Strong Showing at NCAAs

    Photo Used With Permission From UCSD Athletics
    Photo Used With Permission From UCSD Athletics

    Five UCSD athletes competed in Allendale, Michigan this past week in the NCAA Division II Outdoor Track & Field Championships, finishing with strong results and two All-American distinctions. 

    Photo Used With Permission From UCSD Athletics
    Photo Used With Permission From UCSD Athletics

    A handful of Tritons competed in four events over the course of three days at the NCAA Division II National Championships in Allendale, Michigan, from May 22 to May 24. Thanks to an exceptional set of performances, the team returned home with two All-American Honors.

    Redshirt freshman Dan Golubovic kicked off nationals for the Tritons, starting his decathlon on Thursday as the 11th seed. Golubovic completed half of the decathlon on the first day with a personal best throw in the shotput (37 feet, 3 inches). However, overall, Golubovic appeared to underperform in the majority of the first day’s events.

    “Day one ended up being a very rough meet for me,” Golubovic told the Guardian. “It was just poor performances all across the board. I couldn’t really catch a break. It was more of a mental challenge — trying to forget about the last event and move on to regroup for the next.”

    Also making his national debut on day one, sophomore Carlos Bojorquez competed in the 1,500 meter run. The San Diego native, seeded 18th out of 20, narrowly missed advancing to the finals. His time of 3 minutes 56.2 seconds put him fifth in his heat, just short of earning advancement to the final round. Bojorquez concluded his NCAAs effort with a 14th place finish.

    On day two, Golubovic rounded up his national debut with more impressive performances. He won the 110-meter hurdle heat with a new best time of 15.20 and took top honors in the discus, throwing a personal best distance of 144-7 on his final attempt. Golubovic finished up his events 12th out of 16 with 6,616 points, about 1,000 points behind Chico State national champion J Patrick Smith.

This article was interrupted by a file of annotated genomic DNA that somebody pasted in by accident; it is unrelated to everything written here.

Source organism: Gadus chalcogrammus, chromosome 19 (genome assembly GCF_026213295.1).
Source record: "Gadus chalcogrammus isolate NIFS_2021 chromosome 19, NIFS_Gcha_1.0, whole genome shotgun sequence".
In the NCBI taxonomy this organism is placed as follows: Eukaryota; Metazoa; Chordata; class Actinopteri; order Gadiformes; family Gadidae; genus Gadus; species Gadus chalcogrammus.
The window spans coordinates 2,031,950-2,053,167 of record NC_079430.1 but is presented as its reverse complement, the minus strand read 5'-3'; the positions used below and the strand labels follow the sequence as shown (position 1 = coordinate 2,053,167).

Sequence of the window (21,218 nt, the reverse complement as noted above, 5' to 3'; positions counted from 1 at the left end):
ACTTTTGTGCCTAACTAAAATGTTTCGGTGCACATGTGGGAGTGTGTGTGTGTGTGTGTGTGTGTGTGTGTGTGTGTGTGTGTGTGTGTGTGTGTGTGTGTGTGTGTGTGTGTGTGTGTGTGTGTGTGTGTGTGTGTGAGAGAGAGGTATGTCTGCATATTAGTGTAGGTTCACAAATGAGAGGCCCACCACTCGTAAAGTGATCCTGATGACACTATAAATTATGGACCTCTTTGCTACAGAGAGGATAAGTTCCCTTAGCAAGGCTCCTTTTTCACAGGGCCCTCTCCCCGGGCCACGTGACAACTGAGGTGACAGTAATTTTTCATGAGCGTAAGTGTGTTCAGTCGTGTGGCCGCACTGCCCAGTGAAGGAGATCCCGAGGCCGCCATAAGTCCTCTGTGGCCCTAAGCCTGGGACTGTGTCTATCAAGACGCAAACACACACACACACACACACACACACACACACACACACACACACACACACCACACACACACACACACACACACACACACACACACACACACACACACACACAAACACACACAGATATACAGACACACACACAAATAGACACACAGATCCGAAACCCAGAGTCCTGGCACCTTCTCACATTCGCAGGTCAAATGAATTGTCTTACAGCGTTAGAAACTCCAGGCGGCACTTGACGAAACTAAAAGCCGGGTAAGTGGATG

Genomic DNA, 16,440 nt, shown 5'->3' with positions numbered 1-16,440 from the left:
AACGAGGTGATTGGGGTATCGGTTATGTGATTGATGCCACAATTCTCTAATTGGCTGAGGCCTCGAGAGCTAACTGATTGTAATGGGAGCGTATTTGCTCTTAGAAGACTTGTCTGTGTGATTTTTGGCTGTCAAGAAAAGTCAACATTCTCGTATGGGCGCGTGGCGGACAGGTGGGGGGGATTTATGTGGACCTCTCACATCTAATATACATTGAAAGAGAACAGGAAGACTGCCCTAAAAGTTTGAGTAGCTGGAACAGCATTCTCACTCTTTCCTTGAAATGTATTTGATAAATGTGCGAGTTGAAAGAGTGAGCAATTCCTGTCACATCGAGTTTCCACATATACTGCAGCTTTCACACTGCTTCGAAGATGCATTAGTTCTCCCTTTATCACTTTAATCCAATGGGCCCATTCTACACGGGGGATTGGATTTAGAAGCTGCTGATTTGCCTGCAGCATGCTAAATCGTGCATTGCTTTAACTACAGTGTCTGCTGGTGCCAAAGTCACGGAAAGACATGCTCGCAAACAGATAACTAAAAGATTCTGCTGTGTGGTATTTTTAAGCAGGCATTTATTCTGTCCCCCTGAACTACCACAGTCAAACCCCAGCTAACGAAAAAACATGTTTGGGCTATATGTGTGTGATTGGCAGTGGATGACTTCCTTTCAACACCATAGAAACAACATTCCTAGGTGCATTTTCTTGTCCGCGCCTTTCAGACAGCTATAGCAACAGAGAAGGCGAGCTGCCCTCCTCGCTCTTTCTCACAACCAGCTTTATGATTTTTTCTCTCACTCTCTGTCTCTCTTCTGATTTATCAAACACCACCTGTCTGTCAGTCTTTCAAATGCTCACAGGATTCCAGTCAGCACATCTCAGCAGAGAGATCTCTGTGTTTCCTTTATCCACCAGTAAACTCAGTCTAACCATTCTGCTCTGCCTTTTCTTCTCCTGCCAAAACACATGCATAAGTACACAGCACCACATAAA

“It was a tremendous turnaround,” Salerno said. “He was really outstanding honestly. He had PRs in several events on the second day, which was pretty remarkable. He really brought his score back up, so it’s a good prophecy for his future for sure.”

    Junior sprinter Sabrina Pimentel, who enters this year’s national championship in the 10th seed out of 20, ran in her preliminary heat in the 800-meter on Friday, placing eighth with a time of 2:09.31 to advance to Saturday’s final.

    Pimentel, who earned All-American status in the 4×400 relay her freshman year and went just shy just of taking All-American status last year in which she placed ninth, snagged the national distinction this time around. Crossing the finish line in eighth place, her time of 2:11.02 earned her the coveted All-American marker.

    “It was a relief [to reach All-American status],” Pimentel said. “I didn’t want to repeat what had happened last year — I was so close. I had a little mental barrier last year, and this year I didn’t have as much of a mental barrier. It’s pretty satisfying to finally reach the end goal I was trying to achieve.”

    Juniors Nash Howe and Anthony Capitulo competed in the javelin, with Howe coming in seeded first and Capitulo seeded 20th. Capitulo bested his original seeding, finishing in 17th with his best distance at 192-6 on his second attempt. Howe’s first mark of 211-0 proved to be his best throw but could only earn him sixth best in the nation. While the mark was far from first, Howe nevertheless earned his second All-American distinction.

    “Nash had a somewhat disappointing championship,” Salerno said. “In the context of going in basically tied for first, it really adds a lot of expectations. That’s part of javelin throwing — it’s got a lot of variables to it. Unfortunately, it just wasn’t Nash’s day to be up there, but he’s All-American and moved up a place from last year, so you can’t complain about that.”

    While the Triton group was small, it earned national attention and proved they could compete with and match the level of established national programs. With none of the five athletes graduating this year, UCSD only hopes to elevate themselves further for next year’s NCAAs.

    “We took five athletes and two came back as All-American,” Salerno said. “That’s a good yield. Very few teams ever see that. For us, we see high level competition all year. [That] prepares us real well for championships — it has historically — and it certainly showed up this time.”

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